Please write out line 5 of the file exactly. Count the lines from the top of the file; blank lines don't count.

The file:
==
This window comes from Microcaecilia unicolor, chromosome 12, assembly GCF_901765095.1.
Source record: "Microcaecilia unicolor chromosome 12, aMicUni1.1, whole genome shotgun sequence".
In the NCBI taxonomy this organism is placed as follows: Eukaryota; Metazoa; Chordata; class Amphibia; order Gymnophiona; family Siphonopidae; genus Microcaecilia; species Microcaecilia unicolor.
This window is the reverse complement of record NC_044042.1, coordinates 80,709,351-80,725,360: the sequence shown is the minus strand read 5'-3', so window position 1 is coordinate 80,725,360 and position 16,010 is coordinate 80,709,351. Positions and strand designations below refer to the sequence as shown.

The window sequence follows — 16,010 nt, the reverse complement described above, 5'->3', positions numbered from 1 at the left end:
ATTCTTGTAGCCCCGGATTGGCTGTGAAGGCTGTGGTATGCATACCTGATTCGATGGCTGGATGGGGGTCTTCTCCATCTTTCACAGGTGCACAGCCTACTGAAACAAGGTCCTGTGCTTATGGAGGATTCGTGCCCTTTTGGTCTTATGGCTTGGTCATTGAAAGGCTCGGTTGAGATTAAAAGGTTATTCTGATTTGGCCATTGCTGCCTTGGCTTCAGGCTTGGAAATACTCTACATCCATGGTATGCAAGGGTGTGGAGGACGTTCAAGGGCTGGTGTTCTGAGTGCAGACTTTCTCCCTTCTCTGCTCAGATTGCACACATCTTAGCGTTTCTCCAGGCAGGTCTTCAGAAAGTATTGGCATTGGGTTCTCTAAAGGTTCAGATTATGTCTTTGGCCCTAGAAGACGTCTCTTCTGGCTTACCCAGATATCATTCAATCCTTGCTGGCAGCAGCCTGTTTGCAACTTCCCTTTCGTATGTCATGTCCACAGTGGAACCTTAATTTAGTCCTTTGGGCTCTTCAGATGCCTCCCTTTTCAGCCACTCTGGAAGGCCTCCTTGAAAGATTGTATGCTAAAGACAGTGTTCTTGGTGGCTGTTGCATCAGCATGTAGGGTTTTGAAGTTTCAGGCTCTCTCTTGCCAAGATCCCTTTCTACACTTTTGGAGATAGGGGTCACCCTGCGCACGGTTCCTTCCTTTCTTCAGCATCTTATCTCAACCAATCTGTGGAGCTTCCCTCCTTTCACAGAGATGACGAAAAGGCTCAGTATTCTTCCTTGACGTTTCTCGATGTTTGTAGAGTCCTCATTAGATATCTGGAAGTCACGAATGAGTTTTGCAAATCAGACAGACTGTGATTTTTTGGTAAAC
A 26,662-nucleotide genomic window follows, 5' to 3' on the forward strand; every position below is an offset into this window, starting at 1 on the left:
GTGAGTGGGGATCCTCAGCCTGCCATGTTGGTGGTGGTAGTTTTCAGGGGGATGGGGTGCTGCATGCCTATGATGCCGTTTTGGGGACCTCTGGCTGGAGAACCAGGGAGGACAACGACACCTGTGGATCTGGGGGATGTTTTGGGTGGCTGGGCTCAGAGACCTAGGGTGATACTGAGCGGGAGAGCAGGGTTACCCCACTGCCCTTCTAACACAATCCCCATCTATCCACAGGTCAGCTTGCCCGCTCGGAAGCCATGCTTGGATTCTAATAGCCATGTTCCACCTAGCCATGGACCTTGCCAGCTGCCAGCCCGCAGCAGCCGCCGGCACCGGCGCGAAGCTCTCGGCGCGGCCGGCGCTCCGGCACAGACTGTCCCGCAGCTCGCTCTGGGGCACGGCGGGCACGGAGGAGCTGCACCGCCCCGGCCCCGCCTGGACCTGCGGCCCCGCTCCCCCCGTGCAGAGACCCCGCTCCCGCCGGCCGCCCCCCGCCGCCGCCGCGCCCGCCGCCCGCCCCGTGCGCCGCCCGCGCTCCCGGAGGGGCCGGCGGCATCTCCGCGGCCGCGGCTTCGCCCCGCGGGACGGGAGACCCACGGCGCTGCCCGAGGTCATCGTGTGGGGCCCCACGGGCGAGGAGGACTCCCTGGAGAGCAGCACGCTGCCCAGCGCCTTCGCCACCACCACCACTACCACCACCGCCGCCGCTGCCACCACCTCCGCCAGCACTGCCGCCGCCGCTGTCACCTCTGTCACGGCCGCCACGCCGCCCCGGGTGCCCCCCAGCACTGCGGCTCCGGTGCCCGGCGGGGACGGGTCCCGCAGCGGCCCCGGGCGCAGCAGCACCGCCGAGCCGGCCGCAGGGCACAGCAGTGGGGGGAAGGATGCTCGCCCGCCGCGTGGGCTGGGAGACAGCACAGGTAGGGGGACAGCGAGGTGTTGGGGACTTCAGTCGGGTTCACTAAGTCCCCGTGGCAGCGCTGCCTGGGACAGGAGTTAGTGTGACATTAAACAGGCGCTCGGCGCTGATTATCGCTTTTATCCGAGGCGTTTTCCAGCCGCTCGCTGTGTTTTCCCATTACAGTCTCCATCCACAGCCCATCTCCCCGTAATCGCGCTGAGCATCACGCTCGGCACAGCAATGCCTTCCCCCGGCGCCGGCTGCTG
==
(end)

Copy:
The window sequence follows — 16,010 nt, the reverse complement described above, 5'->3', positions numbered from 1 at the left end: